Torres del Paine in Chile’s southern Patagonia offers up breathtaking views, bringing visitors up-close to nature on some of the world’s most spectacular trails that can satisfy both the experienced hiker and the first-timer.
More than 140,000 people every year visit the UNESCO World Biosphere Reserve, encompassing around 242,242 hectares of protected land.
However, not all of them arrive properly prepared. Lian Hayes, owner and operator of adventure company Blue Green Adventures, tells us that some common errors include underestimating the time it will take to get from camp to camp, not bringing enough clothing and showing up with brand new boots.
This is Chile asked Blue Green Adventures, who offer a range of travel services throughout Chile, for some expert advice to help you plan your trip to what is arguably Chile’s standout natural star.
Where to go
The W, which can reasonably be done in four to six days, takes you along one side of the famous Paine massif, from base of the famous Torres, past the startlingly blue Lake Nordenskjold, through the granite encrusted French Valley and to the Grey Glacier.
The longer Circuit continues round the lesser-known back side of the massif and takes trekkers to impressive sights such as an incredible view from the John Garnder Pass over the Southern Patagonian Ice Field.
What to wear
Packing for these hikes, especially if you are planning to camp, can be a tricky proposition. You will not want to weigh yourself down during your hike but you’ll need many layers of clothing to be prepared for the unpredictable weather. During our visit, we spent one day in short sleeves with cargo pants rolled up, followed by a day in storm jacket, scarf, wool gloves and cap. The wind was powerful enough to knock us off balance more than once.
Blue Green Adventures’ kit-list for hikers includes:
Waterproof and windproof jacket and pants
Wool cap or hat
Sunglasses and a sun visor
Refillable water bottle (you can fill up at streams or refugios)
Comfortable, well broken in hiking boots are a must and waterproof boots are a plus, especially if you plan to hike over a number of days, when the last thing you’ll want is to stumble along with blistered feet in wet socks. The paths, while well marked, are littered with stones and the trail winds up and down consistently, putting constant pressure on your feet, particularly while going downhill.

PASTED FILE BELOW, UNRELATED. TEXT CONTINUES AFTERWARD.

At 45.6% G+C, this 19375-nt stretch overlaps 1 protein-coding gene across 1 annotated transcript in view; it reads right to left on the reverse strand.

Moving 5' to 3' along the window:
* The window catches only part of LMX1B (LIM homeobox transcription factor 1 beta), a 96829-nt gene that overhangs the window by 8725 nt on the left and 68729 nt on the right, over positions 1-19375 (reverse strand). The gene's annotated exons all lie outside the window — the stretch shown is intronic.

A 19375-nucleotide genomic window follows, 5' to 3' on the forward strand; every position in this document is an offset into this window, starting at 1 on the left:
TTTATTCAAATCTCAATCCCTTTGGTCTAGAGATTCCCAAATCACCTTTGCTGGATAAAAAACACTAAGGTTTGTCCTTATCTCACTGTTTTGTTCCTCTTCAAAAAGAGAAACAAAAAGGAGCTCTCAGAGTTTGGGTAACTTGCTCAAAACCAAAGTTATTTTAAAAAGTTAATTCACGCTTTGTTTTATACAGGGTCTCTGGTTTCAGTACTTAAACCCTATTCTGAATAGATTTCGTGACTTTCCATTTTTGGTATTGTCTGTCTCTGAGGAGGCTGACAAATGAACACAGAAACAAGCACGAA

Many travelers swear by trekking poles, which can be bought in Puerto Natales, Punta Arenas or the Refugio Las Torres, to help in the long descents and keeping your balance during gusty winds.
Food and equipment
You can choose to camp or stay at refugios, which are pricey but comfortable, and allow you to carry less equipment. Ideally, says Hayes, carry between 10 and 15 kilos on your back, depending how much camping and cooking gear you’re taking with you. There are certain junctions of the hike where you can leave packs at camping sites or refugios, making the hike up the French Valley much easier, for instance.
Campers will need a tent, a four-season sleeping bag, cooking equipment, a small towel, and personal hygiene items. A lot of camping gear, including cooking kit, can be rented in Puerto Natales. A basic first-aid kit is also a good idea, with blister supplies and painkillers for muscle pains.
There are limited options to buy food in the park at the Las Torres camp, the administration building and at Lake Pehoe, Hayes says. Refugios also offer a meal-only plan for those wishing to camp but eat inside. There are no cash points and credit card facilities are limited, so bring sufficient cash if you want to purchase snacks or drinks at the refugios.
And, of course, don’t forget your camera and plenty of batteries to capture every moment inside this beautiful park.